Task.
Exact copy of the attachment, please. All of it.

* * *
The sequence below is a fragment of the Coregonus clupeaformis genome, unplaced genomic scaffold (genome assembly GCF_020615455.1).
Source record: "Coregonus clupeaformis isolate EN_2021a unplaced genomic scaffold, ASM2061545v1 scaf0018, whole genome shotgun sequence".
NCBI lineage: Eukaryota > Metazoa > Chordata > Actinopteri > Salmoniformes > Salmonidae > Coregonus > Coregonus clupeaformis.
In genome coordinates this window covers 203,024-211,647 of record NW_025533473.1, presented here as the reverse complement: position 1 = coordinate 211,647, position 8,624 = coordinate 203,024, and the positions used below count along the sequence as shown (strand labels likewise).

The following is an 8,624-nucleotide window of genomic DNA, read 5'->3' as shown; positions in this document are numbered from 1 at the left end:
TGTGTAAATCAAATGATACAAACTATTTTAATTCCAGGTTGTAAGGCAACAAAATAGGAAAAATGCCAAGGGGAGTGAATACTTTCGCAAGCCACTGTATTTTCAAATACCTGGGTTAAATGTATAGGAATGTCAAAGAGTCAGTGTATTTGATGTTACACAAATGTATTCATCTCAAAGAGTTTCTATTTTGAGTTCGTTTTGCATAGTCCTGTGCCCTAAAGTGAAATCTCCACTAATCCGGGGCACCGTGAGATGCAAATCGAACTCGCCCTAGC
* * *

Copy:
The sequence below is a fragment of the Coregonus clupeaformis genome, unplaced genomic scaffold (genome assembly GCF_020615455.1).
Source record: "Coregonus clupeaformis isolate EN_2021a unplaced genomic scaffold, ASM2061545v1 scaf0018, whole genome shotgun sequence".
NCBI lineage: Eukaryota > Metazoa > Chordata > Actinopteri > Salmoniformes > Salmonidae > Coregonus > Coregonus clupeaformis.
In genome coordinates this window covers 203,024-211,647 of record NW_025533473.1, presented here as the reverse complement: position 1 = coordinate 211,647, position 8,624 = coordinate 203,024, and the positions used below count along the sequence as shown (strand labels likewise).

The following is an 8,624-nucleotide window of genomic DNA, read 5'->3' as shown; positions in this document are numbered from 1 at the left end:
TGTGTAAATCAAATGATACAAACTATTTTAATTCCAGGTTGTAAGGCAACAAAATAGGAAAAATGCCAAGGGGAGTGAATACTTTCGCAAGCCACTGTATTTTCAAATACCTGGGTTAAATGTATAGGAATGTCAAAGAGTCAGTGTATTTGATGTTACACAAATGTATTCATCTCAAAGAGTTTCTATTTTGAGTTCGTTTTGCATAGTCCTGTGCCCTAAAGTGAAATCTCCACTAATCCGGGGCACCGTGAGATGCAAATCGAACTCGCCCTAGC